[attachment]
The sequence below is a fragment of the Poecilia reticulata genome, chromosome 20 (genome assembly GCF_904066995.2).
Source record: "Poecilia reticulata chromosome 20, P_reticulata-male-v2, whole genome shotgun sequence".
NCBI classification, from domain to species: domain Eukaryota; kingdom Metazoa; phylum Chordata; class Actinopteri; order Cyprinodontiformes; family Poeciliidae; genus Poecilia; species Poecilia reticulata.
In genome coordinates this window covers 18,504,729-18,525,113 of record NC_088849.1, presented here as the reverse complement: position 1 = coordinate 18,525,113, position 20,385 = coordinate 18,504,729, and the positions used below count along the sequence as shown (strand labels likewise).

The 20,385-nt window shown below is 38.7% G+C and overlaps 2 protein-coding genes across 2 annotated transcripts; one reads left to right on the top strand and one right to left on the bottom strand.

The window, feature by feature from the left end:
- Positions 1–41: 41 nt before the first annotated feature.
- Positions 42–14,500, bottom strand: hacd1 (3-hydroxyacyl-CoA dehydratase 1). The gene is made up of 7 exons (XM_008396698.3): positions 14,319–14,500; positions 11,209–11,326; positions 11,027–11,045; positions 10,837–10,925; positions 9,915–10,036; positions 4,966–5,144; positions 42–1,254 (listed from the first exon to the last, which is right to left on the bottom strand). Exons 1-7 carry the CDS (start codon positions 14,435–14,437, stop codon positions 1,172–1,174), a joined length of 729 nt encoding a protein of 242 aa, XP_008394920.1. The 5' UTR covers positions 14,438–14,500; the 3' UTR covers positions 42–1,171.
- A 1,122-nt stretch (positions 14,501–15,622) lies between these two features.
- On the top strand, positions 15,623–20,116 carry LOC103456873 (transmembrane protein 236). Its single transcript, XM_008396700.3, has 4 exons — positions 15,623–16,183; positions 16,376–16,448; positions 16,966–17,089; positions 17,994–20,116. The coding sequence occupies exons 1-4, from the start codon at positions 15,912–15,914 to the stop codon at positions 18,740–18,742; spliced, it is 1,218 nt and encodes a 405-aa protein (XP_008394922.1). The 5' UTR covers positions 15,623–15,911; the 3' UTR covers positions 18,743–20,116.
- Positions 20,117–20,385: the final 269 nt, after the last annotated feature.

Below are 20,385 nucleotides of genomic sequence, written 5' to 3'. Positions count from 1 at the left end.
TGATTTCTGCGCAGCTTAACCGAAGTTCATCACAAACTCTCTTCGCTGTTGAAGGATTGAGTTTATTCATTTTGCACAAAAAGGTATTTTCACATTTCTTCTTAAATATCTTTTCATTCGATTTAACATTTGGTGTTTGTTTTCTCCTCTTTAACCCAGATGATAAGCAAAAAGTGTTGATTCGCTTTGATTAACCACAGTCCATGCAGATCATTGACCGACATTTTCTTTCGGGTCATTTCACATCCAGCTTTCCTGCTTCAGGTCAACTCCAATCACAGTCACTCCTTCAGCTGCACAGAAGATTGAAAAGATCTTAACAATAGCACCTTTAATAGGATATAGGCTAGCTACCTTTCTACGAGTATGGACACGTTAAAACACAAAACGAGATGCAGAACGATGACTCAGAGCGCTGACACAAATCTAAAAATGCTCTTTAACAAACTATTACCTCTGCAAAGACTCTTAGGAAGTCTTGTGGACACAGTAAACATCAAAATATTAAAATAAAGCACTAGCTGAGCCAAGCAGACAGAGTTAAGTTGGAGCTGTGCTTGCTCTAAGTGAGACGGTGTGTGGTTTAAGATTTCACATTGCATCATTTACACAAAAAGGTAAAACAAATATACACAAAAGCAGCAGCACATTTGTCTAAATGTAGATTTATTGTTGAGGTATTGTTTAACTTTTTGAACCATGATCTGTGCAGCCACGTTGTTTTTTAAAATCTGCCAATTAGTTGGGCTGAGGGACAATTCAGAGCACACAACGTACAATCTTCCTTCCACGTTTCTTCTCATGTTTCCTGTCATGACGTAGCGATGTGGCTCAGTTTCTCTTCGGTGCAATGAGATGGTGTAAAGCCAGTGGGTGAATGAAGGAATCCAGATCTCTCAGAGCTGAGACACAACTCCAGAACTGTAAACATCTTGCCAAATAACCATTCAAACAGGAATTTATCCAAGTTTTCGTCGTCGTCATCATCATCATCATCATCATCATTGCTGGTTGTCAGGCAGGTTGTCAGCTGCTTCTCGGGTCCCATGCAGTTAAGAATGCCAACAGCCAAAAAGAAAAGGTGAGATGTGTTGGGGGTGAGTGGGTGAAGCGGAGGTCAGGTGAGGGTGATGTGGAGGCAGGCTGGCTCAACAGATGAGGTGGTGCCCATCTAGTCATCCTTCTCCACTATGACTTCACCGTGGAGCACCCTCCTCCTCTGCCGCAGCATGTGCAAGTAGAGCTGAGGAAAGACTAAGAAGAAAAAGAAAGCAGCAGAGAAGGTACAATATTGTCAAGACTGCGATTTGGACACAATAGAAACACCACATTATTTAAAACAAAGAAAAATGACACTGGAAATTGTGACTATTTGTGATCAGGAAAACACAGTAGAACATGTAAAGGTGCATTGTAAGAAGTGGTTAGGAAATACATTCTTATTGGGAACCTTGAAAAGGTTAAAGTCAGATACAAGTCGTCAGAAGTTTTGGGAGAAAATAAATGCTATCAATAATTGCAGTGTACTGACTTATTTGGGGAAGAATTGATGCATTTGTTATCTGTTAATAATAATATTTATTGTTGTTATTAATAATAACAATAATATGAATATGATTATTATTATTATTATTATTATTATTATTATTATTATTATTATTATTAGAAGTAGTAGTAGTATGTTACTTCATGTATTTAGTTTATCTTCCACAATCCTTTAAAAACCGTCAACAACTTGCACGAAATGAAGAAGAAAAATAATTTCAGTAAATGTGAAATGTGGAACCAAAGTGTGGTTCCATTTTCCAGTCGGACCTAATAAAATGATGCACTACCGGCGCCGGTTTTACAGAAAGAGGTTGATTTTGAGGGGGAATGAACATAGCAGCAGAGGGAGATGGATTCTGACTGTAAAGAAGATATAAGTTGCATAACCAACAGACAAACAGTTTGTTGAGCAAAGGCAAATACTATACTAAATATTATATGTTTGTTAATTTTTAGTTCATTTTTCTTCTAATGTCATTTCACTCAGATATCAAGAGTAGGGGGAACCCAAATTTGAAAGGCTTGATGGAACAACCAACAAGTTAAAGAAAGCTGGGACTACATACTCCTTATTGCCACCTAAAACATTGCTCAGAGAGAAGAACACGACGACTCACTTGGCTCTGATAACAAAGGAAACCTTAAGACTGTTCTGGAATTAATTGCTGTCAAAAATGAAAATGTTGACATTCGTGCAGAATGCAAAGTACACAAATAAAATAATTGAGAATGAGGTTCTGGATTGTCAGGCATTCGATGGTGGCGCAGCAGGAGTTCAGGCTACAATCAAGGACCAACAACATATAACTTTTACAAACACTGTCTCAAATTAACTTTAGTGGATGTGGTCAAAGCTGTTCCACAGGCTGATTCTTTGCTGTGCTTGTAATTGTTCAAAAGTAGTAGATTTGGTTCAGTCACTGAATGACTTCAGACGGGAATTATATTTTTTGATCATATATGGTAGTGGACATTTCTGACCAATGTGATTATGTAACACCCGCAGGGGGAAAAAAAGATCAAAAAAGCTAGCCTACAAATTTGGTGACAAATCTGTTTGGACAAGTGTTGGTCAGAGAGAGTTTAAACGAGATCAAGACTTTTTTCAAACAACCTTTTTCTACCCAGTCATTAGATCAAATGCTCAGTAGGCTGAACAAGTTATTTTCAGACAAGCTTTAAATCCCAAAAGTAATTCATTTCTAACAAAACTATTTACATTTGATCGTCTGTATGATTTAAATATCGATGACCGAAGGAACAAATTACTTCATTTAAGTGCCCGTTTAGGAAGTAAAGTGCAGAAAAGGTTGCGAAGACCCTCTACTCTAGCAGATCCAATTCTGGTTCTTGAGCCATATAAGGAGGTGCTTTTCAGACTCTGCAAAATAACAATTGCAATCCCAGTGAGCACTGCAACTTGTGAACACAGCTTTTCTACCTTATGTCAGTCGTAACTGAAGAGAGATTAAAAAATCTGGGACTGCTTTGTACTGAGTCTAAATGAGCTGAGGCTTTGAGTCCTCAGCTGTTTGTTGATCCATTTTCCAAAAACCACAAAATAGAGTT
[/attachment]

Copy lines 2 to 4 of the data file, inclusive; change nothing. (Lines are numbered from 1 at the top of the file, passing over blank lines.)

Source record: "Poecilia reticulata chromosome 20, P_reticulata-male-v2, whole genome shotgun sequence".
NCBI classification, from domain to species: domain Eukaryota; kingdom Metazoa; phylum Chordata; class Actinopteri; order Cyprinodontiformes; family Poeciliidae; genus Poecilia; species Poecilia reticulata.
In genome coordinates this window covers 18,504,729-18,525,113 of record NC_088849.1, presented here as the reverse complement: position 1 = coordinate 18,525,113, position 20,385 = coordinate 18,504,729, and the positions used below count along the sequence as shown (strand labels likewise).